“I have no evidence of vote-buying or anything like that happening,” said Higuero. “You (member countries that are complaining about vote-buying) have to present this evidence to the CITES Secretariat.”

She cited Resolution 17.3 (mostly ineffective, that calls for voluntary disclosure by whoever comes to attend CITES meetings and is not funded by his or her own government.

However, even here at CoP18 there is evidence that delegates from “weak” African governments are being sponsored in different ways by Western animal rights groups, but did not declare this to the CITES Secretariat. The CITES Secretariat is also obviously aware and can’t deny that Western animal rights groups don’t only pay for a trip, food and accommodation, in order to influence a CITES outcome.

Other corrupt CITES vote-influencing activities happen well before CITES meetings. They include outright bribery, honoraria payments for lectures, board of director’s fees, research grants and official visits are made to such countries.

Higuero was quizzed further about what CITES is doing as a regulatory agency to address the ongoing and unfair shutting down of SADC countries’ ivory, rhino horn and hunting markets worldwide. She was asked how it would be possible for the CITES Secretariat to contribute towards the achievement of sustainable development goals (SDGs) by 2030 when hunting, ivory and horn trade markets for Africa were being shutdown worldwide.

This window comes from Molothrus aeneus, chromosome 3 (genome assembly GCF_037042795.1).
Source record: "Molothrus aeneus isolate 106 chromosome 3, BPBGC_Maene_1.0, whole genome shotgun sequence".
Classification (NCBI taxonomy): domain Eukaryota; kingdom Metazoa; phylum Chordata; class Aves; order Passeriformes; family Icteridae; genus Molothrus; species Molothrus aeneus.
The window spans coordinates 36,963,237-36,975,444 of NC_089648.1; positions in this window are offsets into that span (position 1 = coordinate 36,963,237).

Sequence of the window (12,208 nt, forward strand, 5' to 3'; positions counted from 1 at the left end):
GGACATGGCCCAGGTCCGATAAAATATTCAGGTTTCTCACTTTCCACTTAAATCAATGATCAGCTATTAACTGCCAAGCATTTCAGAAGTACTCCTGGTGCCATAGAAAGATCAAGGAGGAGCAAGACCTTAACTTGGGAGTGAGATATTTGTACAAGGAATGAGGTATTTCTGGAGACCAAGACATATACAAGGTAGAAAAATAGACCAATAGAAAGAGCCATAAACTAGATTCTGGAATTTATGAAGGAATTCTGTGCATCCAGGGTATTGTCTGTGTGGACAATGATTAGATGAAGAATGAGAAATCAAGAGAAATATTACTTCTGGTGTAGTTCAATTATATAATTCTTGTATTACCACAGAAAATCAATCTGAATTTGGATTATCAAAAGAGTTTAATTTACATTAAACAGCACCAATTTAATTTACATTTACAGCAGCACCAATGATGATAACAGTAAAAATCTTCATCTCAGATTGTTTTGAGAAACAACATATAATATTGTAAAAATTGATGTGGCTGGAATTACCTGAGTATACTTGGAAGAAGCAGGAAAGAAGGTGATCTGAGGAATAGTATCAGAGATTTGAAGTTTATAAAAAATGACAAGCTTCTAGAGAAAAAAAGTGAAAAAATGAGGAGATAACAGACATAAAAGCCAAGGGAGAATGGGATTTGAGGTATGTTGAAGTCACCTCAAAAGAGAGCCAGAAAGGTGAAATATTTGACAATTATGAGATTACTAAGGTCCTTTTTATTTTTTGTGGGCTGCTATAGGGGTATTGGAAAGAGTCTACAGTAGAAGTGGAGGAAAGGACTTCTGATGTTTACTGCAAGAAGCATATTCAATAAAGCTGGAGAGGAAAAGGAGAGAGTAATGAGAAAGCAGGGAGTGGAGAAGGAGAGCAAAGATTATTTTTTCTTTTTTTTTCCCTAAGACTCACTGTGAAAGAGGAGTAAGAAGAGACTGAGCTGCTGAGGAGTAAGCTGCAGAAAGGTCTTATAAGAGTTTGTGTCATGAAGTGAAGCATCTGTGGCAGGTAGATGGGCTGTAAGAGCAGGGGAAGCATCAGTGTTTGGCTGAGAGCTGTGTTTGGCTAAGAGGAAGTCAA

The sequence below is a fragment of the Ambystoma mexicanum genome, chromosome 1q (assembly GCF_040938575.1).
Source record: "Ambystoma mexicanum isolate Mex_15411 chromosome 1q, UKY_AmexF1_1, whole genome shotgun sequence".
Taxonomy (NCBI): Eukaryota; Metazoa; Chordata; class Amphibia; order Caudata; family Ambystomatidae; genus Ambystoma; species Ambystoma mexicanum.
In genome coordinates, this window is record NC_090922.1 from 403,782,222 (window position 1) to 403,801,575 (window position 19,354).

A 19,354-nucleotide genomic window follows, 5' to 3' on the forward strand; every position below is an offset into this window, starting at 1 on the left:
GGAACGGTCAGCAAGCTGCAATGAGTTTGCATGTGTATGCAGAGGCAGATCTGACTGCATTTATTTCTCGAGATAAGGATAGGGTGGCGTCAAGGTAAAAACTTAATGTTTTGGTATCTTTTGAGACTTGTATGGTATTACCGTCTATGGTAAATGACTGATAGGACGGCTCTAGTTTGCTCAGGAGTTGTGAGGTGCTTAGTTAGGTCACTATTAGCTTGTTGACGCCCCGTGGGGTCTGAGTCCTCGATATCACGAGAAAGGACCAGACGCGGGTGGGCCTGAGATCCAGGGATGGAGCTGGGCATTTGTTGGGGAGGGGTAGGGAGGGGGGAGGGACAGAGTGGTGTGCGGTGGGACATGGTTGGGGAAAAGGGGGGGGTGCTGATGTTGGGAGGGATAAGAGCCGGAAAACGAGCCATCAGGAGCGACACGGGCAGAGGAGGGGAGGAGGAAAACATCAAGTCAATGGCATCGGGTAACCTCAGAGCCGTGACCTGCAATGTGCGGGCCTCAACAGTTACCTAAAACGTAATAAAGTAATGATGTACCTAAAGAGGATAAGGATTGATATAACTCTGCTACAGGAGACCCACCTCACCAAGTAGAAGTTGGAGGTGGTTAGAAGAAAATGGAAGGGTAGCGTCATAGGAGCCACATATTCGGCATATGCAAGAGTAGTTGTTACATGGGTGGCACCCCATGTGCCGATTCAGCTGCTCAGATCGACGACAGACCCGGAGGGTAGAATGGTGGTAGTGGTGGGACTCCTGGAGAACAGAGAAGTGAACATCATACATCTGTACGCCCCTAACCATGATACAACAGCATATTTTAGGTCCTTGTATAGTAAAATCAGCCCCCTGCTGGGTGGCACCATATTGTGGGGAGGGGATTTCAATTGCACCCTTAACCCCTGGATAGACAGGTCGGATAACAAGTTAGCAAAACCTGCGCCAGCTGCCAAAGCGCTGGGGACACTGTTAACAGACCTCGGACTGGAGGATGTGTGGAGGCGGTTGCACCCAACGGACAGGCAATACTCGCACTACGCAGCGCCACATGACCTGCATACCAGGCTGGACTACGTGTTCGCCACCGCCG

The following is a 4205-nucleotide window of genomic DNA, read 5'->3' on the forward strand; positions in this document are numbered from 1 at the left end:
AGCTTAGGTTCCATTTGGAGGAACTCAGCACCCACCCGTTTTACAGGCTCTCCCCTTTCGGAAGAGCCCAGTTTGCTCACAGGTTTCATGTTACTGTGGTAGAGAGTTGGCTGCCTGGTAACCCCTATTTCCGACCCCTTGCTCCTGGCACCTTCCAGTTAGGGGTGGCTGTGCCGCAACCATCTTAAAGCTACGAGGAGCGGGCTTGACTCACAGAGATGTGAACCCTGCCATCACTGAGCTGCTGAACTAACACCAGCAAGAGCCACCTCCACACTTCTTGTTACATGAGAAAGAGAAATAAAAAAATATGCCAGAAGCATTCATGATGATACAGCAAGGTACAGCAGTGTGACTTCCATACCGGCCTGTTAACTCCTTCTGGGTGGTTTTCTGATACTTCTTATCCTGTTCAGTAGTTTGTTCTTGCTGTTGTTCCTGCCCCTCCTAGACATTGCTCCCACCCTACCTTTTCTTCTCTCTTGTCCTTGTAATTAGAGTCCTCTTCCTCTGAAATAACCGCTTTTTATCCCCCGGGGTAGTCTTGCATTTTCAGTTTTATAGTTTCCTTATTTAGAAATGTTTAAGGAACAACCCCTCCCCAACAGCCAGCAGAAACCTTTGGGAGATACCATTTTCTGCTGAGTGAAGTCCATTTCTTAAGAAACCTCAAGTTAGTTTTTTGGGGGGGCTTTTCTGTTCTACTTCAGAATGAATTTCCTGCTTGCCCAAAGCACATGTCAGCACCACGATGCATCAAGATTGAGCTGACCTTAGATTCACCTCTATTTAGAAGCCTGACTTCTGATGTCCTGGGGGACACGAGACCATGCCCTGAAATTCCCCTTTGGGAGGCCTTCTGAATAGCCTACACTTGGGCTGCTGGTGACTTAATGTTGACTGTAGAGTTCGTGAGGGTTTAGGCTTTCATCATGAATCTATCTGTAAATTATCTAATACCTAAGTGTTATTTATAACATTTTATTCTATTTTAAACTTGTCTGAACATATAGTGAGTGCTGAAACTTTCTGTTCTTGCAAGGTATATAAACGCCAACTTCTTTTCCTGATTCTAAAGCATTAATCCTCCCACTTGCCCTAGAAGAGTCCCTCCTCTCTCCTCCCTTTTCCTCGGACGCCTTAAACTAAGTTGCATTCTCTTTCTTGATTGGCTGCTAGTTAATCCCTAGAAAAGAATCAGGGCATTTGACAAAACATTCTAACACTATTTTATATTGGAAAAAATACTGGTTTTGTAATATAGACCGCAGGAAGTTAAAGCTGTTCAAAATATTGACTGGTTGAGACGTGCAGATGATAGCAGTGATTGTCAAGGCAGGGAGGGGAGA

In response Higuero did not explain how this was going to interfere with the attainment of SDGs. Instead, she said that shutting down domestic markets was being done by sovereign nations and CITES had no control over that.

Speaking on condition of anonymity, a Zimbabwean State veterinarian offered a solution to the elephant overpopulation challenge in SADC countries.

“They should stand up to CITES CoP18 and tell the US, Europe and all the Western animal rights groups to come and airlift African elephants to their own countries or anywhere else they please since they (African elephants) have been devalued by the ivory trade ban and ongoing ivory markets shutdown,” he said.